Kenya has a history of politicians exploiting historical grudges and ethnic differences to foment tensions between communities in order to win elections. This tactic was invoked recently when a video was shared on social media alongside the claim that it showed Deputy President William Ruto inciting members of his community in Eldoret town in Uasin Gishu county against other Kenyans living in the region. But this is false: the clip has been deliberately miscaptioned. In the video, Ruto is actually asking communities living in the region to co-exist peacefully.
The miscaptioned clip was published on Facebook on August 2, 2022, and has since been shared several dozen times.
Screenshot showing the false post, taken on August 4, 2022
In the 39-second-long clip, Ruto, who is running for president under the banner of the Kenya Kwanza alliance, addresses a crowd of people in his native Kalenjin and Swahili languages while standing on a car roof.
The Swahili captions that were added to the video translate to: “Are you listening to me, my people? Yes. I am asking everyone here to wake up early on August 9 and vote for me 100 percent; if that doesn’t happen, the outsiders here will regret it. These fools should know that we don’t joke here. And now they are talking about hate leaflets? That's nothing, this is our land and we call the shots here.”
According to local news reports, the video was first shared on Twitter by politicians Junet Mohammed and governor Hassan Joho, allies of Raila Odinga, the presidential candidate for the Azimio la Umoja One Kenya Alliance coalition. The politicians have since deleted their tweets.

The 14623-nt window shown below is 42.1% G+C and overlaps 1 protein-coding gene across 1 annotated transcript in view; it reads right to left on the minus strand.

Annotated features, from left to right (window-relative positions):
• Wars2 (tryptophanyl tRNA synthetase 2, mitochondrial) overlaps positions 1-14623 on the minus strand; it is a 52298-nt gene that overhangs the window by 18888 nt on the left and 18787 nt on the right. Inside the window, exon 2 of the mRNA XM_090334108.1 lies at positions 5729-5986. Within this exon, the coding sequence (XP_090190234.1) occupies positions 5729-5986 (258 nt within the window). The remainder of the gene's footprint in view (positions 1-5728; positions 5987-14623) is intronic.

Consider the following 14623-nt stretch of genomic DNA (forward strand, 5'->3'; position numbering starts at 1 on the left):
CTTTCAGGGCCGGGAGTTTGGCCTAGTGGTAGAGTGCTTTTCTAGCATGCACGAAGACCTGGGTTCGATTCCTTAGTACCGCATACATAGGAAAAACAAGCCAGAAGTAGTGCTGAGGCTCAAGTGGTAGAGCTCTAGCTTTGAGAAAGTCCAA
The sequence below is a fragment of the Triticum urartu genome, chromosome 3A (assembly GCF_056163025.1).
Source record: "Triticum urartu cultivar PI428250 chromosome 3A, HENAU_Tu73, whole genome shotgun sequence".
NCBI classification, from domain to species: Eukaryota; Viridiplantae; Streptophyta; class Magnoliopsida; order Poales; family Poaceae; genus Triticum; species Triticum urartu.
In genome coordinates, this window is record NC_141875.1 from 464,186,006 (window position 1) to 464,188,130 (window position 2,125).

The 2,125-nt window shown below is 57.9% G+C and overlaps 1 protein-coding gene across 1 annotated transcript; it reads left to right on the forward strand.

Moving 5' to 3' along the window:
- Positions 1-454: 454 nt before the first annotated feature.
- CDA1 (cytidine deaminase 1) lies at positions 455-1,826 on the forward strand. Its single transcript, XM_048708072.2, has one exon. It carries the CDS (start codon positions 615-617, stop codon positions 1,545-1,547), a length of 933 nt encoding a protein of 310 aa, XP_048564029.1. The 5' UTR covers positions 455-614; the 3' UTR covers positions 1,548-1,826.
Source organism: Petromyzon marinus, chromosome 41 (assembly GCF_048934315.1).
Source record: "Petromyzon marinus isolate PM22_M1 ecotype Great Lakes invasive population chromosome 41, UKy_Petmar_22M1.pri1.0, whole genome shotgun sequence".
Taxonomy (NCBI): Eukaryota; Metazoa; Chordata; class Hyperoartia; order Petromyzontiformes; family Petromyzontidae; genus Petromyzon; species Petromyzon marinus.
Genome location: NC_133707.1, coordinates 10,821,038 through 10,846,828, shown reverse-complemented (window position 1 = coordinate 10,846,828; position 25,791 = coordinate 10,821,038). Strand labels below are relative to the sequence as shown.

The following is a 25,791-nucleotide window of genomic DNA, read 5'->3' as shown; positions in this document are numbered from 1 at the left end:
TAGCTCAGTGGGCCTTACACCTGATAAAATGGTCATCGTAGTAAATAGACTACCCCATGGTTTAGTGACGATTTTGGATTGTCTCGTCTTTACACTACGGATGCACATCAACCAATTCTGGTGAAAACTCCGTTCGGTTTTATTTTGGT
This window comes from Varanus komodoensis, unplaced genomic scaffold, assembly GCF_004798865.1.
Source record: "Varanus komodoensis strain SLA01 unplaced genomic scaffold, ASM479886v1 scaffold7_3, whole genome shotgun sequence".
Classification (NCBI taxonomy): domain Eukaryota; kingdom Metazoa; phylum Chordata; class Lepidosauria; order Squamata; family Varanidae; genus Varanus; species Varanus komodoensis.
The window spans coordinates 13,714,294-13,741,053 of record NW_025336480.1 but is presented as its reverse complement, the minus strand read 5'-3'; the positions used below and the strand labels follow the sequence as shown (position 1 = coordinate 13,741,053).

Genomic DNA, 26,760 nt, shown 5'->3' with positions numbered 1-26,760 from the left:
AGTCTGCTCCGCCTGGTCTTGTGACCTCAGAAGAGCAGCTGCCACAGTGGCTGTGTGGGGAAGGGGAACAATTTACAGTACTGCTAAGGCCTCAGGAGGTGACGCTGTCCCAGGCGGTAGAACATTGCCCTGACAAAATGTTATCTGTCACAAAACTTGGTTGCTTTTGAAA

Kenyans head to the elections on August 9, 2022. President Uhuru Kenyatta has backed Odinga rather than Ruto, his deputy of 10 years.
But the video was miscaptioned to insinuate that Ruto was inciting natives of Uasin Gishu against other communities living in the region.
AFP reporters who speak Nandi, a dialect of Kalenjin, listened to the clip. Here is what Ruto actually said:
“Have we come to an understanding, my people? We want peace, our competitors have sensed defeat. Because they know that we are winning, they have now resorted to making unnecessary demands. They even come here and share hate leaflets. But don’t accept to be incited into violence; we want peace for everyone because as you can see, everyone living here irrespective of where they come from is willing to vote for me because I represent national interests.”
AFP Fact Check found and reviewed the original footage that the clip was taken from, which did not have captions. It shows Ruto speaking at a political rally in Eldoret on August 1, 2022. The scene from the clip can be found 44 minutes into the footage.
In his speech, Ruto urged the crowd to be peaceful during this electioneering period and affirmed that Uasin Gishu county and the wider Rift Valley region was home to people from all communities in Kenya.